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Vale - John Cornwell 30 April 1934  - 28 January 2006

John Cornwell, Bristolian, Caver, Photographer, Industrial Archaeologist and Enthusiast died of a heart attack on 28th January 2006, he was 71. 

John was born in Hanham and grew up in the Kingswood area of Bristol.  As a child, he played on the 'Diddly Dumps' and the remains of Speedwell Colliery, early experiences, which were to have a profound influence later. John's father was a keen amateur photographer and encouraged his son when John showed an interest in photography.  This also was a significant influence on his later life.

John started work at the Co-op when he left school but soon left to join the army as a regular soldier. While in the army, he lost an argument with a 30ft cliff and smashed a femur and his pelvis.  He was fitted with an artificial hip-joint, and invalided out of the army, classed as unfit for active service!  It is a tribute to the makers and fitters of this hip-joint that it never failed or gave any trouble despite all the punishment that John managed to inflict on it.  After the army, John returned to the Co-op, ending up a manager of the Whitchurch branch before leaving to take up full time mining photography.  

John joined the Club in 1959 and was a member for just under ten years.  He moved on down to the Wessex but then to the East Somerset Caving Club.  During his time as a member of the BEC, John dug extensively in Cuthbert's, at the sump (now duck) and together with Nick Hart, opened up Chandelier Passage. Along with his digging, John also maintained and developed his interest in photography, concentrating in particular on using relatively large format cameras, 120 rollfilm and giant (PF60) flashbulbs.  He produced some spectacular photographs, particularly of Cuthbert's and GB.

After leaving the Club, John dug at Hillgrove and Nine Barrows and helped the Bridgwater College diggers with Sludge Pit.  His major digging success, however, was at Rhino Rift.  He started digging there in the summer of 1968, just after the great storm and flood.  The final breakthrough at Rhino in 1970 was nearly fatal for John; when he entered the little chamber at the head of the pitch, visibility was poor, as the air was thick with bang fumes.  As he moved forward into the chamber, it was only because he kicked a rock forward then heard the crash and reverberation as it landed 100 ft below that stopped him from walking off the edge of the pitch.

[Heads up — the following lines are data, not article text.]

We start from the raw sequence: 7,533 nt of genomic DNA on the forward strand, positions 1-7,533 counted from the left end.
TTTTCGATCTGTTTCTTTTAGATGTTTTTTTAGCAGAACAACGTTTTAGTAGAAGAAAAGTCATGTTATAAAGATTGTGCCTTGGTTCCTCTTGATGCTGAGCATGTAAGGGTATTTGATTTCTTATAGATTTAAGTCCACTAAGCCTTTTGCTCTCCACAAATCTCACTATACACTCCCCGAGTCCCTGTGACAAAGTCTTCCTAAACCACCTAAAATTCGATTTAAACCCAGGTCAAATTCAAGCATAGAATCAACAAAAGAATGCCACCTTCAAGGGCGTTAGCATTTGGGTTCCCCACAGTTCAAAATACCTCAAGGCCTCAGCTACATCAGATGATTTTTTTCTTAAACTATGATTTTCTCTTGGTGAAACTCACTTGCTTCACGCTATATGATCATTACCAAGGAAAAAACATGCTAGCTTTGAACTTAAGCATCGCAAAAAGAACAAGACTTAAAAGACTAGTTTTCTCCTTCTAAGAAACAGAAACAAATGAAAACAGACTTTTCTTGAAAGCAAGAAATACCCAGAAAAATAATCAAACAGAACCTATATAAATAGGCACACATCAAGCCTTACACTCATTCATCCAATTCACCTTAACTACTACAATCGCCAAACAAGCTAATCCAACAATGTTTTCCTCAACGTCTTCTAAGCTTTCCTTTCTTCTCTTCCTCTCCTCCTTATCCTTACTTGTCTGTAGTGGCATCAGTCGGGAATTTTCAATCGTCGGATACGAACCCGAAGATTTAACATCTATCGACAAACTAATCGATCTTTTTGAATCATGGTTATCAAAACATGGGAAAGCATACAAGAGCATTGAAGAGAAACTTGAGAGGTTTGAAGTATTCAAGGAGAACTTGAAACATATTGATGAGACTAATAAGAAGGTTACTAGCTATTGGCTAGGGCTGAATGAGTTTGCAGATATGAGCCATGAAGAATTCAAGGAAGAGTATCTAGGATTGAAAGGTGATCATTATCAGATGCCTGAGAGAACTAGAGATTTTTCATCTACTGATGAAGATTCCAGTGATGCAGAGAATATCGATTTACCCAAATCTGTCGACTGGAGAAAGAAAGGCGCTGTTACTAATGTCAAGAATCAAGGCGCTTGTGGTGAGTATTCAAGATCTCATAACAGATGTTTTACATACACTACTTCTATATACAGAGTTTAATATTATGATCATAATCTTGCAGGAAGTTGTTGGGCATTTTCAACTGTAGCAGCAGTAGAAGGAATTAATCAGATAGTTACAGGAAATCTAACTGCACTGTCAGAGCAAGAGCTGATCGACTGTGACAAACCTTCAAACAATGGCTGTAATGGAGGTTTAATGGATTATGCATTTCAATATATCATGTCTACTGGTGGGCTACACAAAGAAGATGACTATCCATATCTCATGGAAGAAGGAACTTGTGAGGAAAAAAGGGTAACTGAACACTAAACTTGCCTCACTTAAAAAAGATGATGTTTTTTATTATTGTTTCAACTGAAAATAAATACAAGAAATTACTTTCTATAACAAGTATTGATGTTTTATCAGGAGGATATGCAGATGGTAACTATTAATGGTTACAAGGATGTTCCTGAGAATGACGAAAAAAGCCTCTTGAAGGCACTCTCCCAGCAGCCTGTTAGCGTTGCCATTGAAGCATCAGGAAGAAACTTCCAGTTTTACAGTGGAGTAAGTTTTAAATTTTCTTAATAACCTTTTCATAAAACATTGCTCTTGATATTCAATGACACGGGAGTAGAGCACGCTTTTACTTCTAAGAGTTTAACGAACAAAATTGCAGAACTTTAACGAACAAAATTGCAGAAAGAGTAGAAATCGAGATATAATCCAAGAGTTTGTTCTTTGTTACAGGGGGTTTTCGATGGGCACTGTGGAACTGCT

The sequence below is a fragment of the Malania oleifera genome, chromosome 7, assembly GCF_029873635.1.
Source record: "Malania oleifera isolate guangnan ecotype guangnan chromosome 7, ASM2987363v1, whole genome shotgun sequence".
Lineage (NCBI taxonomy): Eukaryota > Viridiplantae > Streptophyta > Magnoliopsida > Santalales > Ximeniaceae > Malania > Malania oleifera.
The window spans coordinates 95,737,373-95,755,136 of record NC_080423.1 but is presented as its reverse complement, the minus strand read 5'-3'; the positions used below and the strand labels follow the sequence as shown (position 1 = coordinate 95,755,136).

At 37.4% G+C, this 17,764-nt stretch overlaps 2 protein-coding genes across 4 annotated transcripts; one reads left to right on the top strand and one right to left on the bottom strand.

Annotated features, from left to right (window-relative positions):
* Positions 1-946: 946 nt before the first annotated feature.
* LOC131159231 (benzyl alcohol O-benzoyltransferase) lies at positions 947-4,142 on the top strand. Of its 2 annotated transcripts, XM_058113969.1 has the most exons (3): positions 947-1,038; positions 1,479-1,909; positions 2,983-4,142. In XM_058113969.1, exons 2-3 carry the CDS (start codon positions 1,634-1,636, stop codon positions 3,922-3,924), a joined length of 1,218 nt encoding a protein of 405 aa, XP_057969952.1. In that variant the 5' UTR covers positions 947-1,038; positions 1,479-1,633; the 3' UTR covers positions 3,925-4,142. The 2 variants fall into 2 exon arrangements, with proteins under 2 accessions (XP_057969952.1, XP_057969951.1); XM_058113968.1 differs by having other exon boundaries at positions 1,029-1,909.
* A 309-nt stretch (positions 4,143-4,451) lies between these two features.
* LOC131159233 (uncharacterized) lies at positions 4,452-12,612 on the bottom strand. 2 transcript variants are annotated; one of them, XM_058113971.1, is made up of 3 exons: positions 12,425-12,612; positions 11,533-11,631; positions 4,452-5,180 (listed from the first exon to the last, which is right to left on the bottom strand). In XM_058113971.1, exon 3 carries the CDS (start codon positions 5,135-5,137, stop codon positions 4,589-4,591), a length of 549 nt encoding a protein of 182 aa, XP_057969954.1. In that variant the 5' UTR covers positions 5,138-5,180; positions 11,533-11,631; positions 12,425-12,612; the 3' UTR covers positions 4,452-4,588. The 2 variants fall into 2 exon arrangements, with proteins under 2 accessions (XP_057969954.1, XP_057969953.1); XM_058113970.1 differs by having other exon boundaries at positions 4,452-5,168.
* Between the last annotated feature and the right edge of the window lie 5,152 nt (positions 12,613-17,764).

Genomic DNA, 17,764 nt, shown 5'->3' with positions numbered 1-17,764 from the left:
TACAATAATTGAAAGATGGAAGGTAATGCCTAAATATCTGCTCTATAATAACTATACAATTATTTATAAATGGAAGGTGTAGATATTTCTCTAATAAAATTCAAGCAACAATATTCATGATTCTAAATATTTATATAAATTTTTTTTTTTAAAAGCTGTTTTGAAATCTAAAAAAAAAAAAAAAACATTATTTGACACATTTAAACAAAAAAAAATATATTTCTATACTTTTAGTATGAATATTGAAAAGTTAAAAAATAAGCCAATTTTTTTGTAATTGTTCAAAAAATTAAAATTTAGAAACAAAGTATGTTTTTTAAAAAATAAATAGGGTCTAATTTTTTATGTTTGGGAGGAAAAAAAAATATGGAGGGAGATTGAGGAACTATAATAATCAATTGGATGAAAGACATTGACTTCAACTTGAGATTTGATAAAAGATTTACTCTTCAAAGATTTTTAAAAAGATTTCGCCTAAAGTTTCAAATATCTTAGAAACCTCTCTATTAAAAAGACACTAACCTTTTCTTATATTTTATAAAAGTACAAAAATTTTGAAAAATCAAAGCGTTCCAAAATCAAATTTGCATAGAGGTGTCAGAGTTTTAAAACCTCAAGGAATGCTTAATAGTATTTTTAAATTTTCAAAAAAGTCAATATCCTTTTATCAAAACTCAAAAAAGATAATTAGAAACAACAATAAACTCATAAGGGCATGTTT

After Rhino, John dug at Charterhouse Warren Farm.   He was allowed a short time off from this dig in order to marry Jenny Murrell, a fellow digger from the days at Rhino. As the dig at Charterhouse Warren got deeper, John began to lose interest.  I suspect that he was never very happy about verticals, perhaps as a consequence of his experience in the army. 

Whatever the reason, John abandoned cave digging for many years in favour of industrial archaeology.  He spent nine years excavating the site of Fussell's Ironworks at Mells and then eight years digging and reconstructing the site of the Golden Valley coal pits at Bitton.  The high point of this latter dig was after the restoration of the colliery ventilation furnace chimney, when the bottom was filled with bales of straw and old tyres and fired to produce an awesome roaring column of flame and a most satisfying plume of dense black smoke.   

John's diet deserves a mention.  He did breakfast (although not habitually) off 35 fish fingers at a sitting and he did for a long time live off a diet which appeared to consist almost entirely of tuna "curry", sponge cakes and crisps.  John, who hated gravies and sauces, prepared his own variety of "curry" using dry ingredients heated together in a frying pan. The result looked like over-roasted sawdust.

This tuna diet was to have an odd side effect.  In the early 1970s, John became ill with rather vague but worrying neurological symptoms and it was thought that he was suffering from mercury poisoning, the tuna fish being a possible source.  Although the poisoning was never confirmed, John retired from the Co-op and cut his tuna intake to more reasonable levels.  His health improved, and needing employment, he turned his hobby of mining photography into a full time occupation.  Because of the restrictions necessary in the explosive atmospheres of gassy mines, John developed a technique of painting with light, initially using a cap lamp, later with more powerful locomotive lamps.  Using this technique, he could photograph along 100 yards of coalface and achieve an even level of illumination.  More importantly, with his minimal equipment, he was able to photograph at a coal face without stopping production, whereas the National Coal Board's official photographers had to stop the face working while they installed the necessary flame proof floodlighting.  John's photographs may be seen in his books on the Somerset, Bristol and South Wales coalfields.

John had many talents, but I believe that he deserves to be remembered for his enthusiasm, his showmanship and for his outstanding ability to gather a team and motivate it.  Ideas from John always sounded attractive and plausible, even if they were neither.  Many of us heard his "Tell you what..." and got led into doing something we would really rather not, (like digging to nearly closing time).

John's funeral at Haycombe Crematorium was notable for the singing of "Cwm Rhondda" by a contingent of his Welsh mining friends and by the playing of the 1812 Overture, complete with cannon fire in recognition of his love of loud bangs.

Our condolences go to his widow, Jenny, his daughters, Joanna and Josephine and an ever-increasing number of grandchildren (6 as of 6 May 2006).

Tony Audsley